Limitations: one must go through "open" functions to examine
abstractons.  Deep pattern matching is impossible.  (FreshOCaml, as a
compiler hack, can do this).  Clients can write meaningless code, such
as a function that preteds to collect the bound atoms in an

Towards alpha-{your-favorite-prover}? How about translating a something
like alphaCaml into theorems and proofs (Pitts, Urban and Tasson,

[Note:  both Pottier and Bob Harper pronounced "deBruijn" as


Mark Shinwell
Fresh OCaml: Nominal Logic for the masses

[Shinwell looks just like Matthew Flatt...]

Emphasis in talk willbe on pragmatics.

Good points:  Lightweight syntax, but includes deep matching.

What we've got:

--A family of types 'a name
--The "fresh" epresson for creating new atoms.
--Expressions <<exp>>exp for representing object-level binding
  operations.  These are called abstraction expressons.  Can pull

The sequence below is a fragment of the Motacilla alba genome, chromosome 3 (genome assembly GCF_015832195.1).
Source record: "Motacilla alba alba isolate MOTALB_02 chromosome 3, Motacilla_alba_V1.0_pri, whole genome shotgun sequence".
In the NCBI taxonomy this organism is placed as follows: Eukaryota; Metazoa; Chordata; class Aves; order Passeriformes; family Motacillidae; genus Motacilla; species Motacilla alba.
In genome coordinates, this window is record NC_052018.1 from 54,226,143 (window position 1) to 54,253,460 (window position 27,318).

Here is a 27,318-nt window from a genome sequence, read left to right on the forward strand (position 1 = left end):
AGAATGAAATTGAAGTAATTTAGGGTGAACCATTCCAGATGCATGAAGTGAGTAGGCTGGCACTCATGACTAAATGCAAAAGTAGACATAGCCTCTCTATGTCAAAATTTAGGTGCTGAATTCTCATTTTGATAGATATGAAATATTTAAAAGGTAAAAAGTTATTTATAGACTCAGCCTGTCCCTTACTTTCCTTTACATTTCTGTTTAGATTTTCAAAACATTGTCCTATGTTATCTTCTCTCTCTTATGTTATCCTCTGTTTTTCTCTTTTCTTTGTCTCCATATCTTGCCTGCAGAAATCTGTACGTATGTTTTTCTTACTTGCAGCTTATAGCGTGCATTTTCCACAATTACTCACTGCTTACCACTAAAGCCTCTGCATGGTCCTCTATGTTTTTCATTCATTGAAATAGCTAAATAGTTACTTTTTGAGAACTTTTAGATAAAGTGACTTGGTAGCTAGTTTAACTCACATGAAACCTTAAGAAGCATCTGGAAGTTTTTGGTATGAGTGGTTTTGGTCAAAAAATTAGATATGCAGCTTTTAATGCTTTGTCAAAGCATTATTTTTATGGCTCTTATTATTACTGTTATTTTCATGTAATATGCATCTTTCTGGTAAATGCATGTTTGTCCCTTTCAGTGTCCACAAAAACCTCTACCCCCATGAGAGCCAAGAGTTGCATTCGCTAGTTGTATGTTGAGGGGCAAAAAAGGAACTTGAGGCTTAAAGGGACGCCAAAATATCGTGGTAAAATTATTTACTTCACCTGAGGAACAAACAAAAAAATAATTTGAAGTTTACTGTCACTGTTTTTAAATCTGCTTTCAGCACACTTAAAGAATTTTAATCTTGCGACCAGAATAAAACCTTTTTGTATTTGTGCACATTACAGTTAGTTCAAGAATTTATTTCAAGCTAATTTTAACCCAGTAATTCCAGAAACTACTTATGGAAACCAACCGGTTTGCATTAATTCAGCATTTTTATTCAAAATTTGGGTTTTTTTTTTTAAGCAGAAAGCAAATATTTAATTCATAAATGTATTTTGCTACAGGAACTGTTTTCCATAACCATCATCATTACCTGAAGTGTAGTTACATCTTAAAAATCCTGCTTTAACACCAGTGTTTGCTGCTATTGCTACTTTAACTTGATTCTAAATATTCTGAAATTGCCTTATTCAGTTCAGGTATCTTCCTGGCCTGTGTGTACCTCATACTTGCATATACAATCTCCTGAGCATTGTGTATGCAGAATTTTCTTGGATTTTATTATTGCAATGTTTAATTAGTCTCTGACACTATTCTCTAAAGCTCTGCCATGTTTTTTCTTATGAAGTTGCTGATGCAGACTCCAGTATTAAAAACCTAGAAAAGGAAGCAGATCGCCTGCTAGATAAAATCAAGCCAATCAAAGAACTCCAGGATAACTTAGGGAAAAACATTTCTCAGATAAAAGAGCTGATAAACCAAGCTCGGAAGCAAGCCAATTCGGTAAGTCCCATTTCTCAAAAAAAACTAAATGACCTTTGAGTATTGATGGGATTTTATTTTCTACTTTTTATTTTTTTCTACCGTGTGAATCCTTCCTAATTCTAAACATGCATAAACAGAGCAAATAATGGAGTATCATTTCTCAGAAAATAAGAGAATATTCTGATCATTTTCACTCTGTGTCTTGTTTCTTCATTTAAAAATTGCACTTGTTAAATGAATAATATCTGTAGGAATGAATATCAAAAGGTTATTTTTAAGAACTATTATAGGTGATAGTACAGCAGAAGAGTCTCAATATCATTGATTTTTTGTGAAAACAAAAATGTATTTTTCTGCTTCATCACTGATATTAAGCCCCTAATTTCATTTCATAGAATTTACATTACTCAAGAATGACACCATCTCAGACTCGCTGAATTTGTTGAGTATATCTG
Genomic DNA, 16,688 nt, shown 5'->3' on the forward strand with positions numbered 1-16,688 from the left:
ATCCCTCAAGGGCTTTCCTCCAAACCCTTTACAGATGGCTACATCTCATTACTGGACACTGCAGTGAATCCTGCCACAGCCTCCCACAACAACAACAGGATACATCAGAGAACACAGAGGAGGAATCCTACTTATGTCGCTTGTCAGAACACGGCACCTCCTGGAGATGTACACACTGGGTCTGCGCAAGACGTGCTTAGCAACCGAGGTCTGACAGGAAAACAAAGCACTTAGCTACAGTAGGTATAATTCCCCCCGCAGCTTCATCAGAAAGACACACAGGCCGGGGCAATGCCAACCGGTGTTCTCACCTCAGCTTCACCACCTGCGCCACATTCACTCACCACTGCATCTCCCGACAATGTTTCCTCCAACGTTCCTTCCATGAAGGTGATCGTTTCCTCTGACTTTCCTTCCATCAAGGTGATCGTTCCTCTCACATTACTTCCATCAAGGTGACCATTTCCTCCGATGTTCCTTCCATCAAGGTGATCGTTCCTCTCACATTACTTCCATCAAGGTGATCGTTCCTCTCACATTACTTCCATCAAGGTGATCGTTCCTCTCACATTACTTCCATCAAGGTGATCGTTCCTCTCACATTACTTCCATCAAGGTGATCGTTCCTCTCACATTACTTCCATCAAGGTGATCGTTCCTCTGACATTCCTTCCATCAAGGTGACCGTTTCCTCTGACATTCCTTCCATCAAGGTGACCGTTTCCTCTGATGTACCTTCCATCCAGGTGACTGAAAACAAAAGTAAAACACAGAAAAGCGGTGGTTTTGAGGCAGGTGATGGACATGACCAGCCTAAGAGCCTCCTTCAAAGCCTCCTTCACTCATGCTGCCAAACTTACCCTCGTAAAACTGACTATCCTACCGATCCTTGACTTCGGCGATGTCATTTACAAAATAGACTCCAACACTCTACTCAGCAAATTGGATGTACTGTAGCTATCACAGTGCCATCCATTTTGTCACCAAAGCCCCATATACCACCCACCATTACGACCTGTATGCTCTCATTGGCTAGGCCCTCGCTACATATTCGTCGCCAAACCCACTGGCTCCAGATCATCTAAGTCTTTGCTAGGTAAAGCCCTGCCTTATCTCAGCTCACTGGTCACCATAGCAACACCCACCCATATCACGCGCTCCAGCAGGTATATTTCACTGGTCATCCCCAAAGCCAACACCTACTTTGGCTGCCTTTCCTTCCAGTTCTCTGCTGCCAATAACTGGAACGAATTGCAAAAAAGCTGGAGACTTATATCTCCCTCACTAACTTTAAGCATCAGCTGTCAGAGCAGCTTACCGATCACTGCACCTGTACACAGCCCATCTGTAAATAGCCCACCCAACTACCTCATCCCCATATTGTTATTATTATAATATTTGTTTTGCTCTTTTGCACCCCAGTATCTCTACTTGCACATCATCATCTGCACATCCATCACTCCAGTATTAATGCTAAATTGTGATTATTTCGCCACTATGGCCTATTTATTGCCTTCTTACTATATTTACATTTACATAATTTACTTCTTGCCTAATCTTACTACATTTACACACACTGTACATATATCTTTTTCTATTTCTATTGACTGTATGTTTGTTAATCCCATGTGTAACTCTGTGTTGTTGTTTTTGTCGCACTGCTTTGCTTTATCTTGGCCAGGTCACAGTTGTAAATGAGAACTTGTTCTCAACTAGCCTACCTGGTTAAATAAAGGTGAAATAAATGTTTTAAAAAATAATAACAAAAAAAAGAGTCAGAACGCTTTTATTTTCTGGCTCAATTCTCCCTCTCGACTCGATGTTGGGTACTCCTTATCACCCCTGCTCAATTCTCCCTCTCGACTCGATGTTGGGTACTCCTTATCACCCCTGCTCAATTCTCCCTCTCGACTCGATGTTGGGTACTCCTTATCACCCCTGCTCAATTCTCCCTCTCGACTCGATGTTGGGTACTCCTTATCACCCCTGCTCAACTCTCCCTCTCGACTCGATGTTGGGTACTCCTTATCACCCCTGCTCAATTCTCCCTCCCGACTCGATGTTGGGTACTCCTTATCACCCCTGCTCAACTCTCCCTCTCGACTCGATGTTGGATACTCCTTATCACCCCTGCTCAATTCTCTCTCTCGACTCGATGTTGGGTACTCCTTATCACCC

these apart using pattern-matching, and  this is the only way of looking
  inside an abstraction.

Syntax becomes clumsy when describing complicated binding structures.
Some binding structures are impossible to describe.  No ordering or
hashing on atoms.  Incorrect treatment of mutable state.  Crashes when
deaing with cyclic structures.

New version in progress: more efficient. moe expressive bindings.


ML Module Mania: A type-safe, separately compiled, extensible
Norman Ramsey

People seem not to get the point of the module system.

eg: NR says: A distinguished colleague whom I admired said, "I never saw an
object or a functor that I liked". NR says that he agreed about the
object part :)

Big programs accumulate barnacles:  command-line options,
environment variables, X resources, configuration files, registry
entries, etc., etc.

Solution, due to Ousterhut 1990: reusable scripting langauge A
wonderful idea, instantiated with a truly terrible language: Tcl

In C-- project, we use scripting language for regression testing, can
compare front-ends, etc.

Often want impromptu scripting.  Problem: to debug compiler, print out
the flow graph.  Want to insert the print phase anywhere in